Vol. 22, No. 5,514 - The American Reporter - September 7, 2016

by Randolph T. Holhut
American Reporter Correspondent
Dummerston, Vt.
March 12, 2009
On Native Ground

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DUMMERSTON, Vt. -- Greetings from Vermont, the least religious state in America.

This, according to the latest edition of the American Religious Identification Survey (ARIS), conducted by the Program on Public Values at Trinity College in Hartford, Conn. It is one of the largest and most authoritative look at religion and faith in our nation.

This survey offers plenty of fodder on the two subjects Americans are loathe to discuss in public - religion and politics.

Vermont topped the list of least religious states, followed by New Hampshire, Wyoming, Washington, Maine, Oregon, Nevada, Idaho, Delaware, Massachusetts, Colorado, Montana, Rhode Island, Washington, D.C., and California.

The list of most religious states was topped by Mississippi, followed by North Dakota, Louisiana, Arkansas, Tennessee, Georgia, North Carolina, South Carolina, Kansas, Oklahoma, Alabama, Minnesota, Texas, South Dakota and Kentucky.

This parallels the findings of a Gallup Poll taken a couple of months ago that asked more than 355,000 respondents this question: "Is religion an important part of your life?" Eighty-five percent of Mississippi residents answered in the affirmative, while only 42 percent of Vermonters did.

The political implications of these lists are easy to spot. In the 15 least-religious states, there were only three that voted Republican in the last election. In the 15-most religious states, there were only two states that voted Democratic in the last election.

There were other religious and political trends that were noticeable.

  • The collapse of Catholicism in the Northeast, where Catholic adherents fell from 43 percent to 36 percent of the adult population. According to ARIS, New England had a net loss of one million Catholics and Rhode Island, the most Catholic state in the nation, dropped from 62 percent in 1990 to 46 percent today. Many believe the sexual abuse scandal that rocked the church over the past decade has played a big role in this shift. The only growth the Catholic Church has seen in America is among Latinos in the South and West.
  • The waning of the mainline Protestant denominations, including Methodists, Lutherans, Presbyterians, Episcopalians/Anglicans, and the United Church of Christ. ARIS found these groups, whose proportion of the American population shrank from 18.7 percent in 1990 to 17.2 percent in 2001, all experienced sharp numerical declines this decade and now constitute just 12.9 percent.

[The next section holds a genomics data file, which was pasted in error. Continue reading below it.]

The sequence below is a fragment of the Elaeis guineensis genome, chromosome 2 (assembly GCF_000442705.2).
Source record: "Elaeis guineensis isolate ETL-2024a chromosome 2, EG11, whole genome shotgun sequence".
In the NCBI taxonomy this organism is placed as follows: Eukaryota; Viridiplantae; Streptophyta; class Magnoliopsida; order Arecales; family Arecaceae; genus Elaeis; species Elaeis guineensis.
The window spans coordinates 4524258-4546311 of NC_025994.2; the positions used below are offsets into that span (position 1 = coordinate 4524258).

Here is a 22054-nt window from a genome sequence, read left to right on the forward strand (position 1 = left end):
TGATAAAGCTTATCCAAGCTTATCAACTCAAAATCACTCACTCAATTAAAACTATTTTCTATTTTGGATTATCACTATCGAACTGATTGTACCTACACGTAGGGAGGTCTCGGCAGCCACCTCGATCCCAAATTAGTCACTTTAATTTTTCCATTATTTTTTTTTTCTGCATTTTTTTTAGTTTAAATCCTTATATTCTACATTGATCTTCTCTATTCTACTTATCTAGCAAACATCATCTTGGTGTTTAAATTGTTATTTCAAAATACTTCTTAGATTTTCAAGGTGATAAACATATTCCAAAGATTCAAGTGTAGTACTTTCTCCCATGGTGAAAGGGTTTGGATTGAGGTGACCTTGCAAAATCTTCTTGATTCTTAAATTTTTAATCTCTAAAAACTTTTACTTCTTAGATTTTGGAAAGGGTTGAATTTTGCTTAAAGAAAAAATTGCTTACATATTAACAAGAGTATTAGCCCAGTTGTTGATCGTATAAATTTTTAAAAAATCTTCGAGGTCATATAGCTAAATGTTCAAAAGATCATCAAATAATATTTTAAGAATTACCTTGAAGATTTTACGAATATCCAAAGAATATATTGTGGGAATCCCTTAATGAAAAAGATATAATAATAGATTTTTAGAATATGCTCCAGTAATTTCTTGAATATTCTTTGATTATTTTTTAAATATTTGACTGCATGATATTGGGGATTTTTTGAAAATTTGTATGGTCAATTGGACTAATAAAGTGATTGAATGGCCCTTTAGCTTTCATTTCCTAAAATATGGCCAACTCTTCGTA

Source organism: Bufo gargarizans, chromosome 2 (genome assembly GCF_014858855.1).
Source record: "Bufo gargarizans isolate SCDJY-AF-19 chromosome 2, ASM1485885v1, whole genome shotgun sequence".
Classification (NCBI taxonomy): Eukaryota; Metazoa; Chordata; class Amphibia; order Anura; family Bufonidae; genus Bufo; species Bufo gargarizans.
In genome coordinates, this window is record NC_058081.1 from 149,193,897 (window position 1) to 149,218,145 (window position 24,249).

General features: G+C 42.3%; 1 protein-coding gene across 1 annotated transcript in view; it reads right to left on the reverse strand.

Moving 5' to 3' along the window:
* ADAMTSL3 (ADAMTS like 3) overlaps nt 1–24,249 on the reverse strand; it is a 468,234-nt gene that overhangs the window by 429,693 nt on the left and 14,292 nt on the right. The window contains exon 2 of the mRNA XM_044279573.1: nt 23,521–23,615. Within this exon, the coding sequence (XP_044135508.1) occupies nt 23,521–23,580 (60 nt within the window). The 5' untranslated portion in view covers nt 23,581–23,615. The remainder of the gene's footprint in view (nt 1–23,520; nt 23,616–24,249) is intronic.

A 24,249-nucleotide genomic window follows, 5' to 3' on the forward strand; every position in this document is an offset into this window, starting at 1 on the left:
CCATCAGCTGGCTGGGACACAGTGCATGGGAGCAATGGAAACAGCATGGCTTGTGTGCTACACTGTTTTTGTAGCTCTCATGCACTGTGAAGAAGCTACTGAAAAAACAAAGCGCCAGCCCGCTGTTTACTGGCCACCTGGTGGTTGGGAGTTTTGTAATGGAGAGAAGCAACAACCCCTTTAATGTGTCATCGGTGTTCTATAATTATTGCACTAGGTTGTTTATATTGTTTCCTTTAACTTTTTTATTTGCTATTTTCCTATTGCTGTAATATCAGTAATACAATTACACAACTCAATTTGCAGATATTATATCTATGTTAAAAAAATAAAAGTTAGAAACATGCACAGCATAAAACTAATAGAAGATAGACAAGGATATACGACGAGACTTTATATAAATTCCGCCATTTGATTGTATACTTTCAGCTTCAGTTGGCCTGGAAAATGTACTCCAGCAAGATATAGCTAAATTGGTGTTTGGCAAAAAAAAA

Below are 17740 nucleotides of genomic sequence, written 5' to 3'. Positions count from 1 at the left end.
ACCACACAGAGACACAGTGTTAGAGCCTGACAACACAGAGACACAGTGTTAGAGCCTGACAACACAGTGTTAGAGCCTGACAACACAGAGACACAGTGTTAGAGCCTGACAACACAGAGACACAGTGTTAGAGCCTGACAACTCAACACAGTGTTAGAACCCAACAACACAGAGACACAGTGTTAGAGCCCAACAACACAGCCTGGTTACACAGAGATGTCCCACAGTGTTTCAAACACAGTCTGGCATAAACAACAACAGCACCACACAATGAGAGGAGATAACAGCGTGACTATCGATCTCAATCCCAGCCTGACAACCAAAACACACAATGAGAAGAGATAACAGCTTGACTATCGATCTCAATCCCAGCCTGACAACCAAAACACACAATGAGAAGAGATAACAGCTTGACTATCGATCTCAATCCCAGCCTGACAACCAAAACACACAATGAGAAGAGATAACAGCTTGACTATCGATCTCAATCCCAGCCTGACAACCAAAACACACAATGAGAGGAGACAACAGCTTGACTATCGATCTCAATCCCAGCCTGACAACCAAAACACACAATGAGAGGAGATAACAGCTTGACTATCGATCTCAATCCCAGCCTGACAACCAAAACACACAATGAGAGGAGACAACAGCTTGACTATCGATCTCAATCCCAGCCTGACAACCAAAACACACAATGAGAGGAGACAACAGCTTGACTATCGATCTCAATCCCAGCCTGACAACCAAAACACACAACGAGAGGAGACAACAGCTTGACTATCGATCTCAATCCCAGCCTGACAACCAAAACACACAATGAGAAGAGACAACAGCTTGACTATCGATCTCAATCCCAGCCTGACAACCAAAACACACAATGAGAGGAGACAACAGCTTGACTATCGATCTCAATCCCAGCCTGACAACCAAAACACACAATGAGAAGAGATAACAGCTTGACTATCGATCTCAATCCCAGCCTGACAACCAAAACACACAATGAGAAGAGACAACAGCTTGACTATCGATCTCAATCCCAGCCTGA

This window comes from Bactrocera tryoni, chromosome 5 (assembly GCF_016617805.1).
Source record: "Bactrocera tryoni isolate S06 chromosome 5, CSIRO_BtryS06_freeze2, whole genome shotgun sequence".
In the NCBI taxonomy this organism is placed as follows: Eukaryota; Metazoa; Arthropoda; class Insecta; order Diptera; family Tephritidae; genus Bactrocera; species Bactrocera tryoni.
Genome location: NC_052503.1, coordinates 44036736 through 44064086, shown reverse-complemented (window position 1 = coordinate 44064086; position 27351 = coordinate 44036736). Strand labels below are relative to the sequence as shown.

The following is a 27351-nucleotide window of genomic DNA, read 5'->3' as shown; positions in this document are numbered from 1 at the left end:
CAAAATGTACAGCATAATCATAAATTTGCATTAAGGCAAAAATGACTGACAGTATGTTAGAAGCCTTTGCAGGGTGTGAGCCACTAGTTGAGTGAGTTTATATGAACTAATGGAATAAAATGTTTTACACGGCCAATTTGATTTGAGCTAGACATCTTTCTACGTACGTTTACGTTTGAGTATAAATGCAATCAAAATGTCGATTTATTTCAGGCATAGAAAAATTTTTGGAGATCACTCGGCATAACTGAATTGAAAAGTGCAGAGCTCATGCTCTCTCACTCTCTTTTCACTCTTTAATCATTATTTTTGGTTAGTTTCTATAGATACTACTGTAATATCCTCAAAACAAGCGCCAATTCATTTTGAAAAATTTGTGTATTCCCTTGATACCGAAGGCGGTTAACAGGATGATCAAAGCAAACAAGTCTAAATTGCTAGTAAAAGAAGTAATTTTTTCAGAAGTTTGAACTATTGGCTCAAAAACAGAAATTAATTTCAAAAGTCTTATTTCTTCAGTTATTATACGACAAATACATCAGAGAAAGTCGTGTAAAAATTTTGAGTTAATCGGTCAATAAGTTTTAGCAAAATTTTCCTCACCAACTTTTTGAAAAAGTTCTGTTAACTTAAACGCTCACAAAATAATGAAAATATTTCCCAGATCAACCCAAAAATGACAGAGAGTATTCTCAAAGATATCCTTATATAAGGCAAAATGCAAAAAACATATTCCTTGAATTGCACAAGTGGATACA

• The explosion of the non-religious, or the "Nones," as ARIS called them. They now make up 15 percent of the population, and they are the fastest growing denomination in the United States. The Northeast emerged in 2008 as the new stronghold of the religiously unidentified. In 2008, Vermont had 34 percent of its population as Nones, with New Hampshire at 29 percent and Maine and Massachusetts both at 22 percent. New England is now on par with the Pacific Northwest for the least religious region of American There were lots more Nones in the Mountain States of Colorado, Idaho, Nevada and Wyoming (28 percent) in 2008.
  • The rise of non-denominational Christians - those who would identify only as "Christian," "Evangelical/Born Again," or "non-denominational Christian." ARIS found the last of these, associated with the growth of megachurches, has increased from less than 200,000 in 1990 to 2.5 million in 2001 to over 8 million today. These groups grew from 5 percent of the population in 1990 to 8.5 percent in 2001 to 11.8 percent in 2008. Significantly, the study found 38.6 percent of mainline Protestants now also identify themselves as evangelical or born again.

    This study illustrates, in a rough way, why the Northeast, the upper Midwest and the West Coast are Democratic strongholds, while the South is dominated by Republicans. Basically, the split is between "non coastal" Evangelicals and Mormons versus the rest of the nation, which is now increasingly diverse and secular.

    This split has enormous implications for the nation. Now that discussion of faith and values in the political sphere is now requires by anyone seeking national political office, we can see the political and public policy implications of having one political party - Republicans - beholden to religious dogma and the other political party - Democrats - committed to reason and secularism. So many people have been turned off by the use and abuse of religion in the public sphere that it's a major reason why the "Nones" are growing in number.

    This study shows that our nation is rapidly evolving in its views on religion, and our politics will hopefully change as a result.

    Randolph T. Holhut, a journalist in New England for nearly 30 years, edited "The George Seldes Reader" (Barricade Books), and can be reached at randyholhut@yahoo.com. For more, read his ongoing daily blog on The Harvard Classics.

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